Cage Match

A mad scientist carelessly burns through two sons in this week’s movie.

Astro Boy
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Astro Boy

Release year: 2009 Posted August 10, 2014

“One, a robot may not injure a human being, or, through inaction, allow a human being to come to harm. Two, a robot must obey the orders given it by human beings except where such orders would conflict with the First Law. And three, a robot must protect its own existence as long as such protection does not conflict with the First or Second Laws.”

Asmiov’s Three Laws of Robotics

As far as children’s films go, Astro Boy is dark. Nic Cage is the voice of Dr. Tenma, a government scientist who creates the advanced robots that power the floating mountain where the upper class lives, literally looking down on the lower-class surface-dwellers below. During a demonstration, Dr. Tenma’s son Toby gets too close to a deadly robot and is atomized. Tenma spirals into denial and makes a new robot that looks just like his dead son, loading it with Toby’s memories and then attempting to raise it as his child, as if nothing happened.

Overcome with grief when his denial starts to fade, Tenma realizes he can’t love this robot because it isn’t completely identical to Toby. To complicate things, robots are considered a servant class in the world of Astro Boy. So, depressed and prejudiced, Tenma kicks his creation out of the house, leaving robo-Toby to survive on his own and to cope with the realization that he’s not a human and that his father no longer loves him. Adventures ensue for robo-Toby, who earns the name “Astro” and learns about friendship, class struggles, dignity, and honor.

Astro eventually returns to put a stop to the floating mountain’s corrupt, militaristic president. When he arrives, Tenma is ordered by the government to decommission Astro so that his magical blue power can be used for the president’s war robots. But Tenma, suddenly finding love for robo-Toby, betrays his orders and they flee together. When Astro starts to fly off to the final showdown with the president, Tenma initially restrains him, afraid to risk the possibility of losing the surrogate he created in a grieving mania, even though he had shunned him only a few days before, and even though no one else is powerful enough to stop the president’s giant robot death rampage.

Here we have one of the darker characters Nicolas Cage has played. A father incapable of coping with his son’s death, he Frankensteins a robot replacement, only to reject him just as the robot is discovering his very confusing origins. Then, once the robot makes new friends and gets comfortable with his rocket booster legs, laser beam arms, and machine gun buttocks, the father decides he wants him again and selfishly asks him not to achieve his new potential and save the day. It somehow requires suspension of disbelief, despite being feasible mistakes a father might make. The screenplay shares tropes with Pet Semetary, L.I.E., and The Croods, but it did present Cage with a new opportunity to voice an interesting patriarch. Unfortunately, Cage was completely unconvincing.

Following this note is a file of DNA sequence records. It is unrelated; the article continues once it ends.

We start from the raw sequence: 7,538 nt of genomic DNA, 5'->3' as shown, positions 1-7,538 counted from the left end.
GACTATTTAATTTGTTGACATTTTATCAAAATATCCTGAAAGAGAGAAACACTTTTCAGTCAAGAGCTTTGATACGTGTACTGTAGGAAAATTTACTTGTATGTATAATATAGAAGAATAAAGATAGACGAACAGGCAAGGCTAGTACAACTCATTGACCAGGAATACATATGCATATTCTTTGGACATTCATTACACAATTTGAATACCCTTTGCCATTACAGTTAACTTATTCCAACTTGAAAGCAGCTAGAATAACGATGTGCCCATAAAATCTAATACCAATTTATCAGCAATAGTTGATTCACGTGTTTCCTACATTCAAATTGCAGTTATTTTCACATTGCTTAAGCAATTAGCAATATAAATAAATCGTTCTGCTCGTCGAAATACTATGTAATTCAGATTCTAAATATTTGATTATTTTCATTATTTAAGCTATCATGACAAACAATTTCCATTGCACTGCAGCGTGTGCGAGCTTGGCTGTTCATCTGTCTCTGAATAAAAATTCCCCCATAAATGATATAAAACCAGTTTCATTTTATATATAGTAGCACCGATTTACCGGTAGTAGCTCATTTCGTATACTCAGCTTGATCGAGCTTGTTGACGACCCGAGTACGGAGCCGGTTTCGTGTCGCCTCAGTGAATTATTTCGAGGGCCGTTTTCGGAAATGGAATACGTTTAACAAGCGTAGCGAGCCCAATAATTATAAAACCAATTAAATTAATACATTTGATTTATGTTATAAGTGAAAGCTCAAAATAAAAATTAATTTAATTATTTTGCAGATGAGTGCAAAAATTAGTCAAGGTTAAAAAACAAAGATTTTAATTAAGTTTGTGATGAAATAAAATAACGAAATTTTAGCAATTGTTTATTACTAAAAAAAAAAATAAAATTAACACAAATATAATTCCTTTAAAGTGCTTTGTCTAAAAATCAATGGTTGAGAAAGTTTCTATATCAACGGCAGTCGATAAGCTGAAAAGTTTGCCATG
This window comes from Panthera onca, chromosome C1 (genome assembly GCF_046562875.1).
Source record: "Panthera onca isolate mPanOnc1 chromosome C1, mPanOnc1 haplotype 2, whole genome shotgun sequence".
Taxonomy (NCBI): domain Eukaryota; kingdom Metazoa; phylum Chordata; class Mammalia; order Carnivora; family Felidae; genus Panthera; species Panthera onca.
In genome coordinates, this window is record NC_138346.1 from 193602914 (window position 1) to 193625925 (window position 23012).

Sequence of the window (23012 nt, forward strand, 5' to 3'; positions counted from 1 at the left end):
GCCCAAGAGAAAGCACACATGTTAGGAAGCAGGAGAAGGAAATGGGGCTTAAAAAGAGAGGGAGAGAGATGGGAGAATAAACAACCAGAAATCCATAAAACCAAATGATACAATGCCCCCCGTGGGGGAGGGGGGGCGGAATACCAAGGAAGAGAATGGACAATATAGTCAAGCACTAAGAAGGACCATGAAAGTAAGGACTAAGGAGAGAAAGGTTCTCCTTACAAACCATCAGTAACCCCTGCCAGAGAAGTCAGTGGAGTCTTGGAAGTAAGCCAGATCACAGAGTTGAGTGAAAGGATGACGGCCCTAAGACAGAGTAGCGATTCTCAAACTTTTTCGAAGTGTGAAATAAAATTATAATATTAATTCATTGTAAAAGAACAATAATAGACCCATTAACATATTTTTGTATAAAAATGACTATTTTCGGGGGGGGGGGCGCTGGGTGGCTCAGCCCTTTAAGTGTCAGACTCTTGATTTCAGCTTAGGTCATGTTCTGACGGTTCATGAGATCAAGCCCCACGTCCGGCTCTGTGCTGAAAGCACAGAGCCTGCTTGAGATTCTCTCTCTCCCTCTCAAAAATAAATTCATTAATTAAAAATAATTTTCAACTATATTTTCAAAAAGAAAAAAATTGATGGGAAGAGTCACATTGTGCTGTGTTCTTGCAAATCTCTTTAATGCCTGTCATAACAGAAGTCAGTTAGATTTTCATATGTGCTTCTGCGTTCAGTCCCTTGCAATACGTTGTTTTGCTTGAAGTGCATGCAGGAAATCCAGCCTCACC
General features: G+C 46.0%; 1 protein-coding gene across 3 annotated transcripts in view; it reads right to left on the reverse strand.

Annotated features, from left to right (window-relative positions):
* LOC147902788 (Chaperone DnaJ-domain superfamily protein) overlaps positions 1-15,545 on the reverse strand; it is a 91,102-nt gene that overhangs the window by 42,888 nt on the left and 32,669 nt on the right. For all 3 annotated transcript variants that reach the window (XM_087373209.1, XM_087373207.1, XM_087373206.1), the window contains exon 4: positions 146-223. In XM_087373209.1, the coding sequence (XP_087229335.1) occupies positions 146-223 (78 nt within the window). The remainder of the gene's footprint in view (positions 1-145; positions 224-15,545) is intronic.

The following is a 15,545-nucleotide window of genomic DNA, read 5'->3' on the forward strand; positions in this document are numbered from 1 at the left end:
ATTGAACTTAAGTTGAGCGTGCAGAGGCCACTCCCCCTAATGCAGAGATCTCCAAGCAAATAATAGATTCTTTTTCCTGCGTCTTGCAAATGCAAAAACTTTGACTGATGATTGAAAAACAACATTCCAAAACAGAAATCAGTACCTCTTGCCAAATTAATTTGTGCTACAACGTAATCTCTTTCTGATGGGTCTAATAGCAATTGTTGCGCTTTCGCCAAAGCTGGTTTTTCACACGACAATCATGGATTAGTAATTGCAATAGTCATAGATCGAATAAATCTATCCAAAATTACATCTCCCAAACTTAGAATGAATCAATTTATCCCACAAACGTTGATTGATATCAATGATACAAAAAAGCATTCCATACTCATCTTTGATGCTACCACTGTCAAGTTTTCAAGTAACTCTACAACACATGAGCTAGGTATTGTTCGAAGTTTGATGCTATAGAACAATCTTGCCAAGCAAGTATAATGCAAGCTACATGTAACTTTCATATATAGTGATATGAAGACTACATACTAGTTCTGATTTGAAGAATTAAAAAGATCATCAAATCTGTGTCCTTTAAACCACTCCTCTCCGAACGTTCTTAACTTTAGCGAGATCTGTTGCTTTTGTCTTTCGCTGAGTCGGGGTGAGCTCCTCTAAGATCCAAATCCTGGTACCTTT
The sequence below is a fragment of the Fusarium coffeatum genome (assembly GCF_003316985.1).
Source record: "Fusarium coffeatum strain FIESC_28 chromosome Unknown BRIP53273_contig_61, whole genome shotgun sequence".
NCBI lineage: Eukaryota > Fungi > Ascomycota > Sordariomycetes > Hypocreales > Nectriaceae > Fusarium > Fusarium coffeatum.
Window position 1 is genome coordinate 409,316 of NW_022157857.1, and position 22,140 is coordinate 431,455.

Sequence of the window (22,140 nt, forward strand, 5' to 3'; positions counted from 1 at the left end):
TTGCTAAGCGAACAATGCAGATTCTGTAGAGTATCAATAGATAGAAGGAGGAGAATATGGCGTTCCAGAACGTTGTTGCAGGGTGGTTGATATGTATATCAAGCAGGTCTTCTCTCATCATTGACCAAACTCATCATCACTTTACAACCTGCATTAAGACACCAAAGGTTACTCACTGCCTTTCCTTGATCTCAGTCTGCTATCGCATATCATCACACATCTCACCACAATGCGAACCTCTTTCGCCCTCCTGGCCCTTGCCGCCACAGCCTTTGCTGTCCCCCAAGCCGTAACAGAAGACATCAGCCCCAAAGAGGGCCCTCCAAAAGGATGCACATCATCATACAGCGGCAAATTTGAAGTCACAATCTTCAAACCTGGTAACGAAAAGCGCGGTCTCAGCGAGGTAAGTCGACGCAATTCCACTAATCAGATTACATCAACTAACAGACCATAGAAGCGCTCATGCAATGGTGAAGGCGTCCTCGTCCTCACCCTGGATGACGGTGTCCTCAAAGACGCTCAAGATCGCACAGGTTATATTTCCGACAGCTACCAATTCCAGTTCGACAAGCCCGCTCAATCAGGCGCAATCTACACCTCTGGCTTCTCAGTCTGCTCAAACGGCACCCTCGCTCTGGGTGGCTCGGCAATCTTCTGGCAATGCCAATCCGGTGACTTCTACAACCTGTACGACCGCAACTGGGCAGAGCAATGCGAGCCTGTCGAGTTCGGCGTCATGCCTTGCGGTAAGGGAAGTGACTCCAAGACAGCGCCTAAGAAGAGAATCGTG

He does the monotone thing that he occasionally does, but it doesn’t work here. This was not the time for H. I. McDunnough, flatlining at every chance to convey Dr. Tenma’s ever-changing emotions. Cage had a chance to struggle with some dark demons, which could have made his character’s reunion with Astro much more satisfying than it was. Instead, the viewer spends most of the movie wondering why any child would still seek approval from a guy like Dr. Tenma. Cage is not a voice actor because he has trouble emoting without his body. Accordingly, Astro Boy is a huge miss.

Adapted from the classic manga series, Astro Boy seems from my limited research to stay pretty close to the source material. Series fans probably have a lot more to say on this topic but I found few significant deviations from the original story. The plot is darker than most modern children’s movies, which is great. Dark kids’ films hearken back to movies like The Land Before Time, The Secret of NIMH, and The Black Cauldron where actions have consequences and life can be sordid. Too bad Cage didn’t bring any of that to his vocal portrayal of Dr. Tenma. Then we might have had something interesting to watch.

Movie?
Almost good
Nic Cage’s (voice) acting?
Not cutting the mustard
Did his performance make the movie worse?
He made it worse, yes